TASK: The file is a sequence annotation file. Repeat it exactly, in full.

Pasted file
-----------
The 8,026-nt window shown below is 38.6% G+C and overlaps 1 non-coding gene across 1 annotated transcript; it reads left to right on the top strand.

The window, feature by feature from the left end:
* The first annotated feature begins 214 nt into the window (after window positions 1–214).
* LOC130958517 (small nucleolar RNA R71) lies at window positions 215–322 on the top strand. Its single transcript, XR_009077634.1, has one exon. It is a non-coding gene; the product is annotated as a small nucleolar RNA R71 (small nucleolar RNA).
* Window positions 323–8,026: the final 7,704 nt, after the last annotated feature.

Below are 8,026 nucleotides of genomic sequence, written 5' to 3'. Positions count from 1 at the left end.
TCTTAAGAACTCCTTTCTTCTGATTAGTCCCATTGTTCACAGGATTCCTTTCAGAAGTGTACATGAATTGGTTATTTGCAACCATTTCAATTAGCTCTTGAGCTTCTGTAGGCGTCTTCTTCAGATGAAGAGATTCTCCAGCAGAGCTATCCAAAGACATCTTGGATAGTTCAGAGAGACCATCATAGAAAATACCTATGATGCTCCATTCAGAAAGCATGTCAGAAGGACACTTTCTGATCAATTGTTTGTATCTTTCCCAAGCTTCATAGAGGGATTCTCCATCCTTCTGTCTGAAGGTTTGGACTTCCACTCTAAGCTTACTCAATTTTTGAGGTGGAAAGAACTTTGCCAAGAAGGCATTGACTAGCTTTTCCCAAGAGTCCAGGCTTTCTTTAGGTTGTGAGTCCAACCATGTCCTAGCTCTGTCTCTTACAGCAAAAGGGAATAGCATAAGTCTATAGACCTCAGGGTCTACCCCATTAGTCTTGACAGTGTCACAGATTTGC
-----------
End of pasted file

The 8,026-nt window shown below is 38.6% G+C and overlaps 1 non-coding gene across 1 annotated transcript; it reads left to right on the top strand.

The window, feature by feature from the left end:
* The first annotated feature begins 214 nt into the window (after window positions 1–214).
* LOC130958517 (small nucleolar RNA R71) lies at window positions 215–322 on the top strand. Its single transcript, XR_009077634.1, has one exon. It is a non-coding gene; the product is annotated as a small nucleolar RNA R71 (small nucleolar RNA).
* Window positions 323–8,026: the final 7,704 nt, after the last annotated feature.

Below are 8,026 nucleotides of genomic sequence, written 5' to 3'. Positions count from 1 at the left end.
TCTTAAGAACTCCTTTCTTCTGATTAGTCCCATTGTTCACAGGATTCCTTTCAGAAGTGTACATGAATTGGTTATTTGCAACCATTTCAATTAGCTCTTGAGCTTCTGTAGGCGTCTTCTTCAGATGAAGAGATTCTCCAGCAGAGCTATCCAAAGACATCTTGGATAGTTCAGAGAGACCATCATAGAAAATACCTATGATGCTCCATTCAGAAAGCATGTCAGAAGGACACTTTCTGATCAATTGTTTGTATCTTTCCCAAGCTTCATAGAGGGATTCTCCATCCTTCTGTCTGAAGGTTTGGACTTCCACTCTAAGCTTACTCAATTTTTGAGGTGGAAAGAACTTTGCCAAGAAGGCATTGACTAGCTTTTCCCAAGAGTCCAGGCTTTCTTTAGGTTGTGAGTCCAACCATGTCCTAGCTCTGTCTCTTACAGCAAAAGGGAATAGCATAAGTCTATAGACCTCAGGGTCTACCCCATTAGTCTTGACAGTGTCACAGATTTGC